China’s Evergrande shares fall after Hopson’s asset transaction fails

China Evergrande Group began returning a small portion of the amount payable to purchasers of investment products weeks after people protested the omission of payment at the Shenzhen headquarters depicted here on September 30, 2021. I did.

Gilles Sabrie | Bloomberg | Getty Images

Beijing — China’s Evergrande shares temporarily fell more than 10% in the opening trade on Thursday after the deal was not signed to sell some of its assets to Hopson Development Holdings.

Hopson shares traded a bit higher, but Evergrande Property Services fell about 9% in the morning trading.

Earlier this month, heavy-duty Evergrande was in talks to sell part of its service division to a small rival, Hopson. However, Hopson announced late Wednesday that negotiations to buy a 50.1% stake in Evergrande Property Services had failed. Evergrande confirmed the closing of the transaction in a separate filing.

According to Filing, the deal would have been worth HK $ 20.04 billion ($ 2.58 billion).

Evergrande is China’s second-largest developer by revenue and the largest offshore bond issuer in the industry, with total debt of approximately $ 300 billion. Concerns about the company’s debt repayment capacity have raised concerns about its ripple effect on the Chinese real estate market, which, along with related industries, accounts for about a quarter of GDP.

Trading of the three stocks resumed on Thursday, more than two weeks after the two companies closed trading prior to the “large-scale trading.”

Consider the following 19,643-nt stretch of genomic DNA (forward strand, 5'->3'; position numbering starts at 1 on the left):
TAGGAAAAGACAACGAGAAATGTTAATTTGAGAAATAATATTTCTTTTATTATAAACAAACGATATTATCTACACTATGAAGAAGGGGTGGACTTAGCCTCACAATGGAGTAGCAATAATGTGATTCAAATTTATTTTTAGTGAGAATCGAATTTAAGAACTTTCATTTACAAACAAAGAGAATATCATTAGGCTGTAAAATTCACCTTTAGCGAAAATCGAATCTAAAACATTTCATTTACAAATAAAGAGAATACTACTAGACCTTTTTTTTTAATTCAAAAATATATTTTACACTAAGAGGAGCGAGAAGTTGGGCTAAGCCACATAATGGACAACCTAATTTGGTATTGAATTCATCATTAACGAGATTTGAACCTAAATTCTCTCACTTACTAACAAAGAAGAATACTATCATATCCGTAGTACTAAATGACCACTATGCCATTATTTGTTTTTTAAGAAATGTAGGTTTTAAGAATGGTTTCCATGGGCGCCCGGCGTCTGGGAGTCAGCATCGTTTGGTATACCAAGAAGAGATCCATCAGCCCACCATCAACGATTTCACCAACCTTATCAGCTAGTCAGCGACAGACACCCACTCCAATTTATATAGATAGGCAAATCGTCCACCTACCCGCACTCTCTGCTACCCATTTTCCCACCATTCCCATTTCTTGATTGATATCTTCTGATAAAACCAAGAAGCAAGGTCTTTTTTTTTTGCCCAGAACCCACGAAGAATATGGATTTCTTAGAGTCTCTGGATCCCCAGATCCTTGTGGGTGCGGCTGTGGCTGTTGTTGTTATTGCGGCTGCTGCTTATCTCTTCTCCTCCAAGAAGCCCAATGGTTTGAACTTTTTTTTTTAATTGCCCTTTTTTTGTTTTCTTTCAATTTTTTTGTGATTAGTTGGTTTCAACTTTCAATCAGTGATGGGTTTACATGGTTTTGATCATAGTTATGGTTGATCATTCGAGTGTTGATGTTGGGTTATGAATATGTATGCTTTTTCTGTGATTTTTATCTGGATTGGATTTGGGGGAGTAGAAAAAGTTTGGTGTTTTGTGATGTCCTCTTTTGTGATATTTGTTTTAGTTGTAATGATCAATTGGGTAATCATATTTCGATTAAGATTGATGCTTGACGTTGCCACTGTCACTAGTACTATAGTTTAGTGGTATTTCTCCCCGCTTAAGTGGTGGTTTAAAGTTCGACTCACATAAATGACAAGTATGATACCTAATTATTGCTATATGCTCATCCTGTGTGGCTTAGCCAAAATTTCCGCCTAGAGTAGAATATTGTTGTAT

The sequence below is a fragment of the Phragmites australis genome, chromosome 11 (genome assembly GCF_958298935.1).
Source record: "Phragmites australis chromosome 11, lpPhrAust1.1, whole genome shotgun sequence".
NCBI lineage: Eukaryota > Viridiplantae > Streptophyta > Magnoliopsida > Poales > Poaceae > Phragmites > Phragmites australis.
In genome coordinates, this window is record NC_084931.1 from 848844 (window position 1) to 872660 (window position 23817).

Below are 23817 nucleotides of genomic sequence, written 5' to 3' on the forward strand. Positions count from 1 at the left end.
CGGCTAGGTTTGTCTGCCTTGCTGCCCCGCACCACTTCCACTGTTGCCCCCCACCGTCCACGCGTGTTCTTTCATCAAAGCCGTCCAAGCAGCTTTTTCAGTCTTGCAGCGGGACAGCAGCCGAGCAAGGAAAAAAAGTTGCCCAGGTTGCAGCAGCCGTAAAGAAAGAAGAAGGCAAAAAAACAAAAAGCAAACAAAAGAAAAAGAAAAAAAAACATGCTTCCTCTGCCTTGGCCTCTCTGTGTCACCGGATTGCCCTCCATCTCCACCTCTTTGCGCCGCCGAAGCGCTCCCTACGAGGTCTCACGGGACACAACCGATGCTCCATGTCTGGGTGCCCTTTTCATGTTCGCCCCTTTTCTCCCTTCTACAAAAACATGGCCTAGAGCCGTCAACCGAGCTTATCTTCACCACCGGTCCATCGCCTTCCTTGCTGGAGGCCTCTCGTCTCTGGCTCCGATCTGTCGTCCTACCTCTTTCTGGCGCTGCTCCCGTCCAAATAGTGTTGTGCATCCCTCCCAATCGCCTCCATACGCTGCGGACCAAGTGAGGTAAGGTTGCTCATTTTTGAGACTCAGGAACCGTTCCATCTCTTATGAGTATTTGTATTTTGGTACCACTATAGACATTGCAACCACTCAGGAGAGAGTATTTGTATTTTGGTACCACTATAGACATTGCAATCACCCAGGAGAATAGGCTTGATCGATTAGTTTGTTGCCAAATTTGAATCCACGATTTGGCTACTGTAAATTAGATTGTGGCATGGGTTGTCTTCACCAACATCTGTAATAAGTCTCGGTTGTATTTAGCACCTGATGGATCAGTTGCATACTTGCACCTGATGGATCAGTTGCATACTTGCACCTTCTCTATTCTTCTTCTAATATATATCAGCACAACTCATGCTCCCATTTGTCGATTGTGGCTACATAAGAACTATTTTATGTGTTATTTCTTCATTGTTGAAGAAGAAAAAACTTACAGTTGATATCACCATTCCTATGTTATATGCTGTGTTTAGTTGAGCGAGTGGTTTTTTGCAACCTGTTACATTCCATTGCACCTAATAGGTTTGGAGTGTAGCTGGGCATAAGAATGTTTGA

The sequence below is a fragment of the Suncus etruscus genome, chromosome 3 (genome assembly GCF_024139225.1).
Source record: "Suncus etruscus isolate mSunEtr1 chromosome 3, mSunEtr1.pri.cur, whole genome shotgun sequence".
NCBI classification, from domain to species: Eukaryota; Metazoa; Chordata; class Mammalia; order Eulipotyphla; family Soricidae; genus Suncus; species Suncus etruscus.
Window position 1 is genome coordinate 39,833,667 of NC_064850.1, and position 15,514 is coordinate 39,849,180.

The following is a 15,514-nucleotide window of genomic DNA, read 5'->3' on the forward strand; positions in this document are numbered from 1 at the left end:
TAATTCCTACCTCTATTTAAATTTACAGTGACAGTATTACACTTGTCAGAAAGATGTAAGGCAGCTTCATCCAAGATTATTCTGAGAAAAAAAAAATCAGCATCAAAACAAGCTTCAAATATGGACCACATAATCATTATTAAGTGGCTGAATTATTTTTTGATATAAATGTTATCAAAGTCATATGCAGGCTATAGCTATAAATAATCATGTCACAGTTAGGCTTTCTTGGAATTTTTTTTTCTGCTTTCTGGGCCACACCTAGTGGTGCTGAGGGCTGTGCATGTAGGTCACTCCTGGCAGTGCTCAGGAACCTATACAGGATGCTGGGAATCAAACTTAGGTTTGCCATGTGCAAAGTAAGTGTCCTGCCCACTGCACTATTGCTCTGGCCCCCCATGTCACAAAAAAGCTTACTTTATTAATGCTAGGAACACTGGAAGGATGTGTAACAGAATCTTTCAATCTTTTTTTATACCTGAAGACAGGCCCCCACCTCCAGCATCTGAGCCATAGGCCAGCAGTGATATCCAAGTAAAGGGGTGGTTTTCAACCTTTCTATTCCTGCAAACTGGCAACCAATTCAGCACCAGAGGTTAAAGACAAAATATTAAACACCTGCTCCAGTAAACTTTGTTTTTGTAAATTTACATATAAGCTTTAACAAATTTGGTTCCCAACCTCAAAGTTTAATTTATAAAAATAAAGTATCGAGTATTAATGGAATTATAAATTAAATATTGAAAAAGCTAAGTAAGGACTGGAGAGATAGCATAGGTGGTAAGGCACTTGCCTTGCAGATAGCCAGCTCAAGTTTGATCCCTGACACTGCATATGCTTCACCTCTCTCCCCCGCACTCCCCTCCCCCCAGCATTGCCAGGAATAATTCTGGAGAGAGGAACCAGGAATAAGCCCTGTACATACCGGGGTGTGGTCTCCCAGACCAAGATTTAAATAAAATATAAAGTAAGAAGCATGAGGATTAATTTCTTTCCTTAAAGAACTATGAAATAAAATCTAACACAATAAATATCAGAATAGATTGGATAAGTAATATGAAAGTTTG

No progress in asset sales

Hopson’s deal collapsed as Evergrande was nearing the end of the 30-day grace period, watching carefully to pay US dollar-denominated offshore bond investors $ 83 million in interest. If the developer fails to pay by Saturday, it will be technically the default.

Evergrande said late Wednesday that “no significant progress has been made in selling the Group’s assets” since it sold its $ 1.5 billion stake in Shengjing Bank in late September.

Reuters quoted sources last week that China’s state-owned Yuexiu Property withdrew its $ 1.7 billion transaction to buy Evergrande’s Hong Kong headquarters building.

Both companies didn’t immediately respond to CNBC’s request for comment.

Evergrande’s reliance on debt for its rapid expansion was strengthened by government scrutiny last year with the deployment of a “three redline” policy by real estate companies to reduce the ratio of debt to assets.

According to Natixis, China Ever Grande violated all three red lines as of the first half of this year, but Hopson and Koshihide did not cross any of these lines.

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According to Evergrande, as of October 20, the company’s contract real estate sales since early September were 3.65 billion yuan ($ 571.1 million).

This is 90% less than in August, when sales of contracted properties were 38.08 billion yuan.

According to Evergrande, the annual contract sales of real estate by October 20 was 442.3 billion yuan.

Authorities are seeking a guarantee

China has sought to mitigate the fear of transmission that previously surprised the global market.

Since Friday, the People’s Bank of China has repeatedly stated that the Evergrande Group is an individual manageable case.

Most recently, the central bank’s governor, Yi Gang, said Wednesday that the first step in the response was to prevent the risk of the Evergrande Group from spreading to other real estate companies.

Deputy Prime Minister Liu He said at a financial forum Wednesday that individual problems were occurring in the real estate market, meeting the need for rational financing. Liu did not mention Evergrande by name.

China’s Evergrande shares fall after Hopson’s asset transaction fails

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